Any beer drinker will tell you that the first thing that gets them is the sweat on the bottle. Moving past that, the act of pouring the hops in the glass leaving a nice tidy film of foam at the top. Then comes the wait. A sharp intake of breath to prepare for that first long and meaningful sip of your favourite ale.
I recently came across the term Beer Hunter. According to google, the term does not officially exist. But I’m told it’s basically someone who goes around looking for the next new beer to taste, enjoy and if all goes well – recommend.
The Hunter I want us to focus on in this article is one Oscar Olsen, a Mauritian who is doing his bit to keep the memory of the Dodo bird alive. Now almost 40 years old, in his younger years every time Olsen went home from University, he was frustrated that there was no beer to “show off” to tourists apart from the one major brand in the land – Phoenix Beer.
Tapping into the fact that the Phoenix is a bird and a powerful one at that – he decided to have some fun and push the imagination with the name of his brand of craft beer – the Flying Dodo.
The Flying Dodo Brewery Company was launched in 2011, two years after Olsen started a beer restaurant called Lambic House, where to fan his passion for beer he imported in excess of 400 different beers.
CGTN Africa had a chat with Olsen on what it takes to start and run the only craft brewery in Mauritius.
What was your vision for the Flying Dodo?
Flying Dodo Brewing Company is a small craft brewery focusing on taste and experience. We brew different beers all the time and even the regular beers get re-visited often. It’s all about flavour rather than making numbers. We also have a restaurant in Port Louis where we import beers, mostly from Belgium. We import different beers all the time. Since we opened 10 years ago we must have imported at least 400 different beers. Again, it’s all about the experience and the flavours.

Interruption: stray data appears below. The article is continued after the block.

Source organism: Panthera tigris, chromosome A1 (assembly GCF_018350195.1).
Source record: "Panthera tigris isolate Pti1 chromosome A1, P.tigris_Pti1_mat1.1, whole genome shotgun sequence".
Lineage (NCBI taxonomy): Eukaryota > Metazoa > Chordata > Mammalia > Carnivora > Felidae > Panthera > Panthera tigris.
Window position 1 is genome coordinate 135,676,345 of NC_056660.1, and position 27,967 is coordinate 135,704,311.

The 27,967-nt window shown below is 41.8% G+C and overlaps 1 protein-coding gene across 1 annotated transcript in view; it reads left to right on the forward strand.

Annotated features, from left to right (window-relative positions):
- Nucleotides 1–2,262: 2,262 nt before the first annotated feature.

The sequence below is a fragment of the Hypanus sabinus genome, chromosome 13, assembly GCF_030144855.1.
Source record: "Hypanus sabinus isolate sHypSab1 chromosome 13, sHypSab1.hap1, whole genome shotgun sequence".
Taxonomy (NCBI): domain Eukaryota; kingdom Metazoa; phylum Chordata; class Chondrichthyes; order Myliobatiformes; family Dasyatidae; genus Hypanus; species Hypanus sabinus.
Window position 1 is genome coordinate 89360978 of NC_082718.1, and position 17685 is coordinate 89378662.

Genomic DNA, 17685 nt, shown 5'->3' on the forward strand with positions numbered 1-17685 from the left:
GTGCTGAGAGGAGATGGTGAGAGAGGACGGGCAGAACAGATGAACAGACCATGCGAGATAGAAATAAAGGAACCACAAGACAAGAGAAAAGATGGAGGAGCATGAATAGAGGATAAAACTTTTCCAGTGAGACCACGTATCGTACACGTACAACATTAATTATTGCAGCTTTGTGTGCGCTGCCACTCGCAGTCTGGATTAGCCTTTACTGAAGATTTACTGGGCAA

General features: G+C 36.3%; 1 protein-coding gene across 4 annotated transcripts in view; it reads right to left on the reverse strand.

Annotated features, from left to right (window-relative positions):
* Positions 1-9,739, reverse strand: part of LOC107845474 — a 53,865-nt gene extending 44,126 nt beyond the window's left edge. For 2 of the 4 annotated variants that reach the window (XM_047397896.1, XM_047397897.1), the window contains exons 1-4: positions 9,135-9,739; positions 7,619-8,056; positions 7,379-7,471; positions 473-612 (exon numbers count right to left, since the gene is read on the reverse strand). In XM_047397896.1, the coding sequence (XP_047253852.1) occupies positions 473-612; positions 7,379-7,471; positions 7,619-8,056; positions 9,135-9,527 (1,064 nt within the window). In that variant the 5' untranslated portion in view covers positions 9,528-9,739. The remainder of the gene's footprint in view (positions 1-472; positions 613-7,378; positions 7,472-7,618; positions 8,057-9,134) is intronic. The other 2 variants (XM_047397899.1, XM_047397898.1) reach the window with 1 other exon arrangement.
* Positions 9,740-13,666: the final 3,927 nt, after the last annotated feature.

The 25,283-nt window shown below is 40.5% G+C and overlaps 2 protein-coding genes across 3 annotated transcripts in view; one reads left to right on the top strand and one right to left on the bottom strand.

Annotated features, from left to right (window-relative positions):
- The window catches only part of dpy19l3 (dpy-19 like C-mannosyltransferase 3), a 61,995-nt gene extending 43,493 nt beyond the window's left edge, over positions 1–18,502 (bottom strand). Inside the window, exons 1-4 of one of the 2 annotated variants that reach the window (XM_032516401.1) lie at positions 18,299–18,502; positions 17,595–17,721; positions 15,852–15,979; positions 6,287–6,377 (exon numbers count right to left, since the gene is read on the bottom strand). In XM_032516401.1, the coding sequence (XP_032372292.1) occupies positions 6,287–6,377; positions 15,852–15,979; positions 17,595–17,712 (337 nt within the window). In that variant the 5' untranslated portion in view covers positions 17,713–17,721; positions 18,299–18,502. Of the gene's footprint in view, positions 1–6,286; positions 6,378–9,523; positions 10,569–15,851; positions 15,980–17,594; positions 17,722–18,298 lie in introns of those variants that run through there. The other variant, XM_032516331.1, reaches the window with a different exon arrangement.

What was it that made you feel brave enough to take that first step?
Blind love for beer. The question wasn’t “will it work?” but rather “how to make it work?” I just had to work in beer as that’s my passion. Hence, I started with a beer import shop and from there I grew into a small craft brewery
What hurdles did you have to climb and struggles did you need to overcome to make this dream a reality?
I am honest and passionate. I earned (the) respect of people for that. Therefore no one ever asked for a bribe and all were quite encouraging. The biggest fight might have been with myself. To stop procrastination and start a business. All other fights were never deal breakers. In life, you always find hurdles. I don’t consider them as real issues.
What exactly is a Beer Hunter since the term does not officially exist on the internet?
A brewer knows the ‘technicity’ of how to brew. Very often, brewers are confined in a specific beer culture. For example German brewers and their purity laws. A beer hunter on the other hand is adventurous and tries as many different beers as possible. He/she has no pre-conceptions about a specific method (using enzymes for example) or specific beer styles (sourness of spontaneous fermentation). We read about the stories behind breweries and beers. It helps me today to be creative and find solutions across beer cultures. What I love is beer in general, from its history to its variety.
What level of expertise do you hope to achieve with the Flying Dodo?
When you open your first brewery you are just guessing. Guessing this and that equipment will be good. Guessing how much beer to brew/sell. Guessing what customers will like. Now after six years of brewing, we are not guessing anymore. We have good relationships with suppliers. From raw materials to equipment. We get advantages/discounts/etc. We make special requests and we are being heard.
Can you swear by the qualities promised with regards to your beer soap – ultra smooth skin?
Beer soap is a gimmick. There is really beer and hops in it, but we don’t try to reach any specific healthy benefits. It’s a proper handmade soap made with beer for fun.
What does your next dream look like?
We can’t open more places in Mauritius. There is a total lack of manpower in the hospitality sector. Market for craft beer is also small as we don’t have a beer culture. Therefore that’s my challenge. To change people’s view on craft beer. It’s today a very small niche market. I am hoping that with perseverance more customers will be attracted into drinking craft beer.
To add to the fun, beer lovers can also opt for a beer spa treatment where they soak in a tub filled with their preferred ale.